Historical Fiction and Research


  • To learn the tools of writing historical fiction to create plot, setting, character, and theme
  • To research a notable person of the 19th Century, using primary and secondary sources
  • To discover an interesting story, or perhaps only a single fact, from the person’s childhood
  • To write a biography of the person, with a focus on them as a child
  • To develop an original story based on a real event in that person’s life
  • To publish


A.  Read & Discuss a Biographical Sketch and Original Story

In the opening lesson of the historical writing unit, use the example biography about Henry David Thoreau as a boy and the short story, The Missing Pocketknife Unsheathed,  based on one detail of his life, to read and then discuss how to write historical fiction. What characteristics in writing style and content distinguish this story as an example of historical fiction? Is it effective in creating a mood or tone of its 19th Century setting? How is that achieved? What devices does the author use to give the impression of reality about the story she creates?

Introduce the students to the eventual outcome of this unit of study, which will be to write a biographical sketch about a person of interest to them in the 19th Century, as well as to write an original short story (approximately 1500 words) based on an historical fact about that person as a child.


Henry David Thoreau as a Boy
By Ellen Gaines

Henry David Thoreau was a real person, born and raised in Concord, Massachusetts, 200 years ago. In the fictional story that follows this biography, he is 11 years old and attending the Concord Academy, where his older brother John also went to school. The boys were great friends as well as brothers, and it was John who inspired Henry with his interest in nature. They spent much of their time together rambling around the local woods and lakes; fishing, ice skating, berrying, hunting fireflies, and looking for Indian artifacts. These early explorations laid the foundation for Henry’s knowledge about the natural world, especially water habitats, which attracted his greatest interest.

As an adult, his friend Louisa May Alcott would say of him, that “He knew nature in a way no others could equal… animals <ate> from his hand…”  His best-known book about nature is Walden; or, Life in the Woods. When he was 28 years old, Henry lived alone by Walden Pond in a cabin he built himself. There, he wrote in his journal and composed his tribute to John, the brother he had recently lost. That book was A Week on the Concord and Merrimack Rivers.  While residing at Walden Pond, Henry also explored the woods, collecting specimens and gaining inspiration for his book.

From his mother Cynthia Dunbar Thoreau, he inherited a quick-witted spirit and passionate love of nature; from his father John, the pencil manufacturer, a calm and quiet temperament with an industrious and inventive mind. As much as Henry kept his head in the clouds, he was also practical. He contributed many new ideas to the family business, which helped make Thoreau Pencils some of the finest made in the country.

He had an Aquiline or Roman nose, more like a beak, and grey-blue eyes with large overhanging brows above them. His dark brown hair shot out from his head and swept in different directions; abundant, fine, and soft. He had the habit of looking downward at his feet, even when talking to someone. Although awkward in social situations, Henry had many friends. Some are in the story The Missing Pocketknife Unsheathed. The Hosmer’s, Wesson’s, Buttrick’s, Whiting’s, Loring’s, Peters, and Hoar’s were all prominent families in Concord at the time. Stearns Wheeler was an actual classmate at the Concord Academy and later at Harvard, where he and Henry attended.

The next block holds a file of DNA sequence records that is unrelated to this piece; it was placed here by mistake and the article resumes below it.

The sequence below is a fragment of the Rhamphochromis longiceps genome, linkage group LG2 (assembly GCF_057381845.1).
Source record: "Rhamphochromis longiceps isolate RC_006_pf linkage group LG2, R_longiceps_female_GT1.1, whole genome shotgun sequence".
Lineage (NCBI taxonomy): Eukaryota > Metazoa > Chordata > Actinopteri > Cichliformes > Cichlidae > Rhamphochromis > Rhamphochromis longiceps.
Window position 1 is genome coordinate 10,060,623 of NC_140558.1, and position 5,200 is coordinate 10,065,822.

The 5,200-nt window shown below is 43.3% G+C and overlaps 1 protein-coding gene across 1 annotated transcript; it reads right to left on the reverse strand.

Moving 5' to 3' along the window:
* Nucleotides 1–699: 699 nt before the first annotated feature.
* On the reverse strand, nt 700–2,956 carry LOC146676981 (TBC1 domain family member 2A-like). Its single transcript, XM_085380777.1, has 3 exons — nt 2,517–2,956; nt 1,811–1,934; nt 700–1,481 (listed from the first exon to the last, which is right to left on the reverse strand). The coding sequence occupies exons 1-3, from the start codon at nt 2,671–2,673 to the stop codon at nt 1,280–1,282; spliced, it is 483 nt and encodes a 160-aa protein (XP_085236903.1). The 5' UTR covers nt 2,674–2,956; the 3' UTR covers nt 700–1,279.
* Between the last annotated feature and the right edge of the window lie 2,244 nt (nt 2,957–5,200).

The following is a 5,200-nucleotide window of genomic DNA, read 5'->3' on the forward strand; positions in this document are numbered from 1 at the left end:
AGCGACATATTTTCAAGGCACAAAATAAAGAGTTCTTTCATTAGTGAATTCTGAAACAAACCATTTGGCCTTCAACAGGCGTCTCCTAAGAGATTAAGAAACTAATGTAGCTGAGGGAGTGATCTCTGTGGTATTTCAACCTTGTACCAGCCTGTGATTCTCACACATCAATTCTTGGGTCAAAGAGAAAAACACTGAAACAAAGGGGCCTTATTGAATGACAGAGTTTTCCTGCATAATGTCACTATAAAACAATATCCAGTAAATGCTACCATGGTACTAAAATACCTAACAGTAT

As a boy and throughout his life, Henry was a strong individual possessing high moral principles. Once, he was accused of stealing another boy’s knife. His only defense: “I did not take it.” Later, it was discovered that he was innocent and that he had known the real thief. When asked why he hadn’t defended himself, he stated again,

“I did not take it.”

True to himself and honest in his interactions, Henry was a boy of few well-chosen words. As in the story you will read of the stolen knife, in real life Henry Thoreau earned the respect of his classmates, who nicknamed him “The Judge.”

Let every one mind his own business, and endeavor to be what he was made… If a man does not keep pace with his companions, perhaps it is because he hears a different drummer.  Let him step to the music which he hears, however measured or far away.

 From Walden; or, Life in the Woods, 1854


The Missing Pocketknife Unsheathed
By Ellen Gaines

“I did not take it,” said Henry.  He stared at his teacher’s square-toed boot.

Mr. Jacoby furrowed his brow.  “Look at me, Henry.”

Henry remained motionless.  The stove’s fire hissed.  Elvira Buttrick hic-cupped.  Elvira always hic-cupped when nervous.

Rubbing her nose, Lizzie scanned the room with alert green eyes.  She believed Henry Thoreau.  He avoided attention.  She knew he was honest.  Besides, her nose was itching like crazy.  Something isn’t right, she thought.  If Henry didn’t take Stearns Wheeler’s new pocketknife, then who did?

“Henry,” Mr. Jacoby challenged, “William Wesson saw you in the cloakroom Wednesday holding Mr. Wheeler’s knife.  He reports you returned it to Stearns’s coat-pocket.”  Mr. Jacoby leaned within inches of Henry’s curly brown hair.  “Did you go back today, as your classmate Stearns has accused, and steal his knife?”

Henry raised his grey-blue eyes to meet his teacher’s flaring nostrils.  “I did not take it.”

“I have no alternative, Mr. Thoreau.  Empty your desk.”

Everyone’s jaw dropped.  Lizzie looked in horror at her teacher.  William shot glances to Stearns, while Maria Whiting sneered with pleasure.  Lizzie wanted to pull her tight yellow curls.  She knew all Maria cared about was gossip she could spread.

“Go along children,” said Mr. Jacoby.  “Recess.”

Lizzie joined the others out heavy oak doors, down limestone steps, and into the backyard of Concord Academy.  It had opened five years before in 1823.  Lizzie was proud when accepted.  Now, she felt ashamed.  How could Henry be accused so unfairly?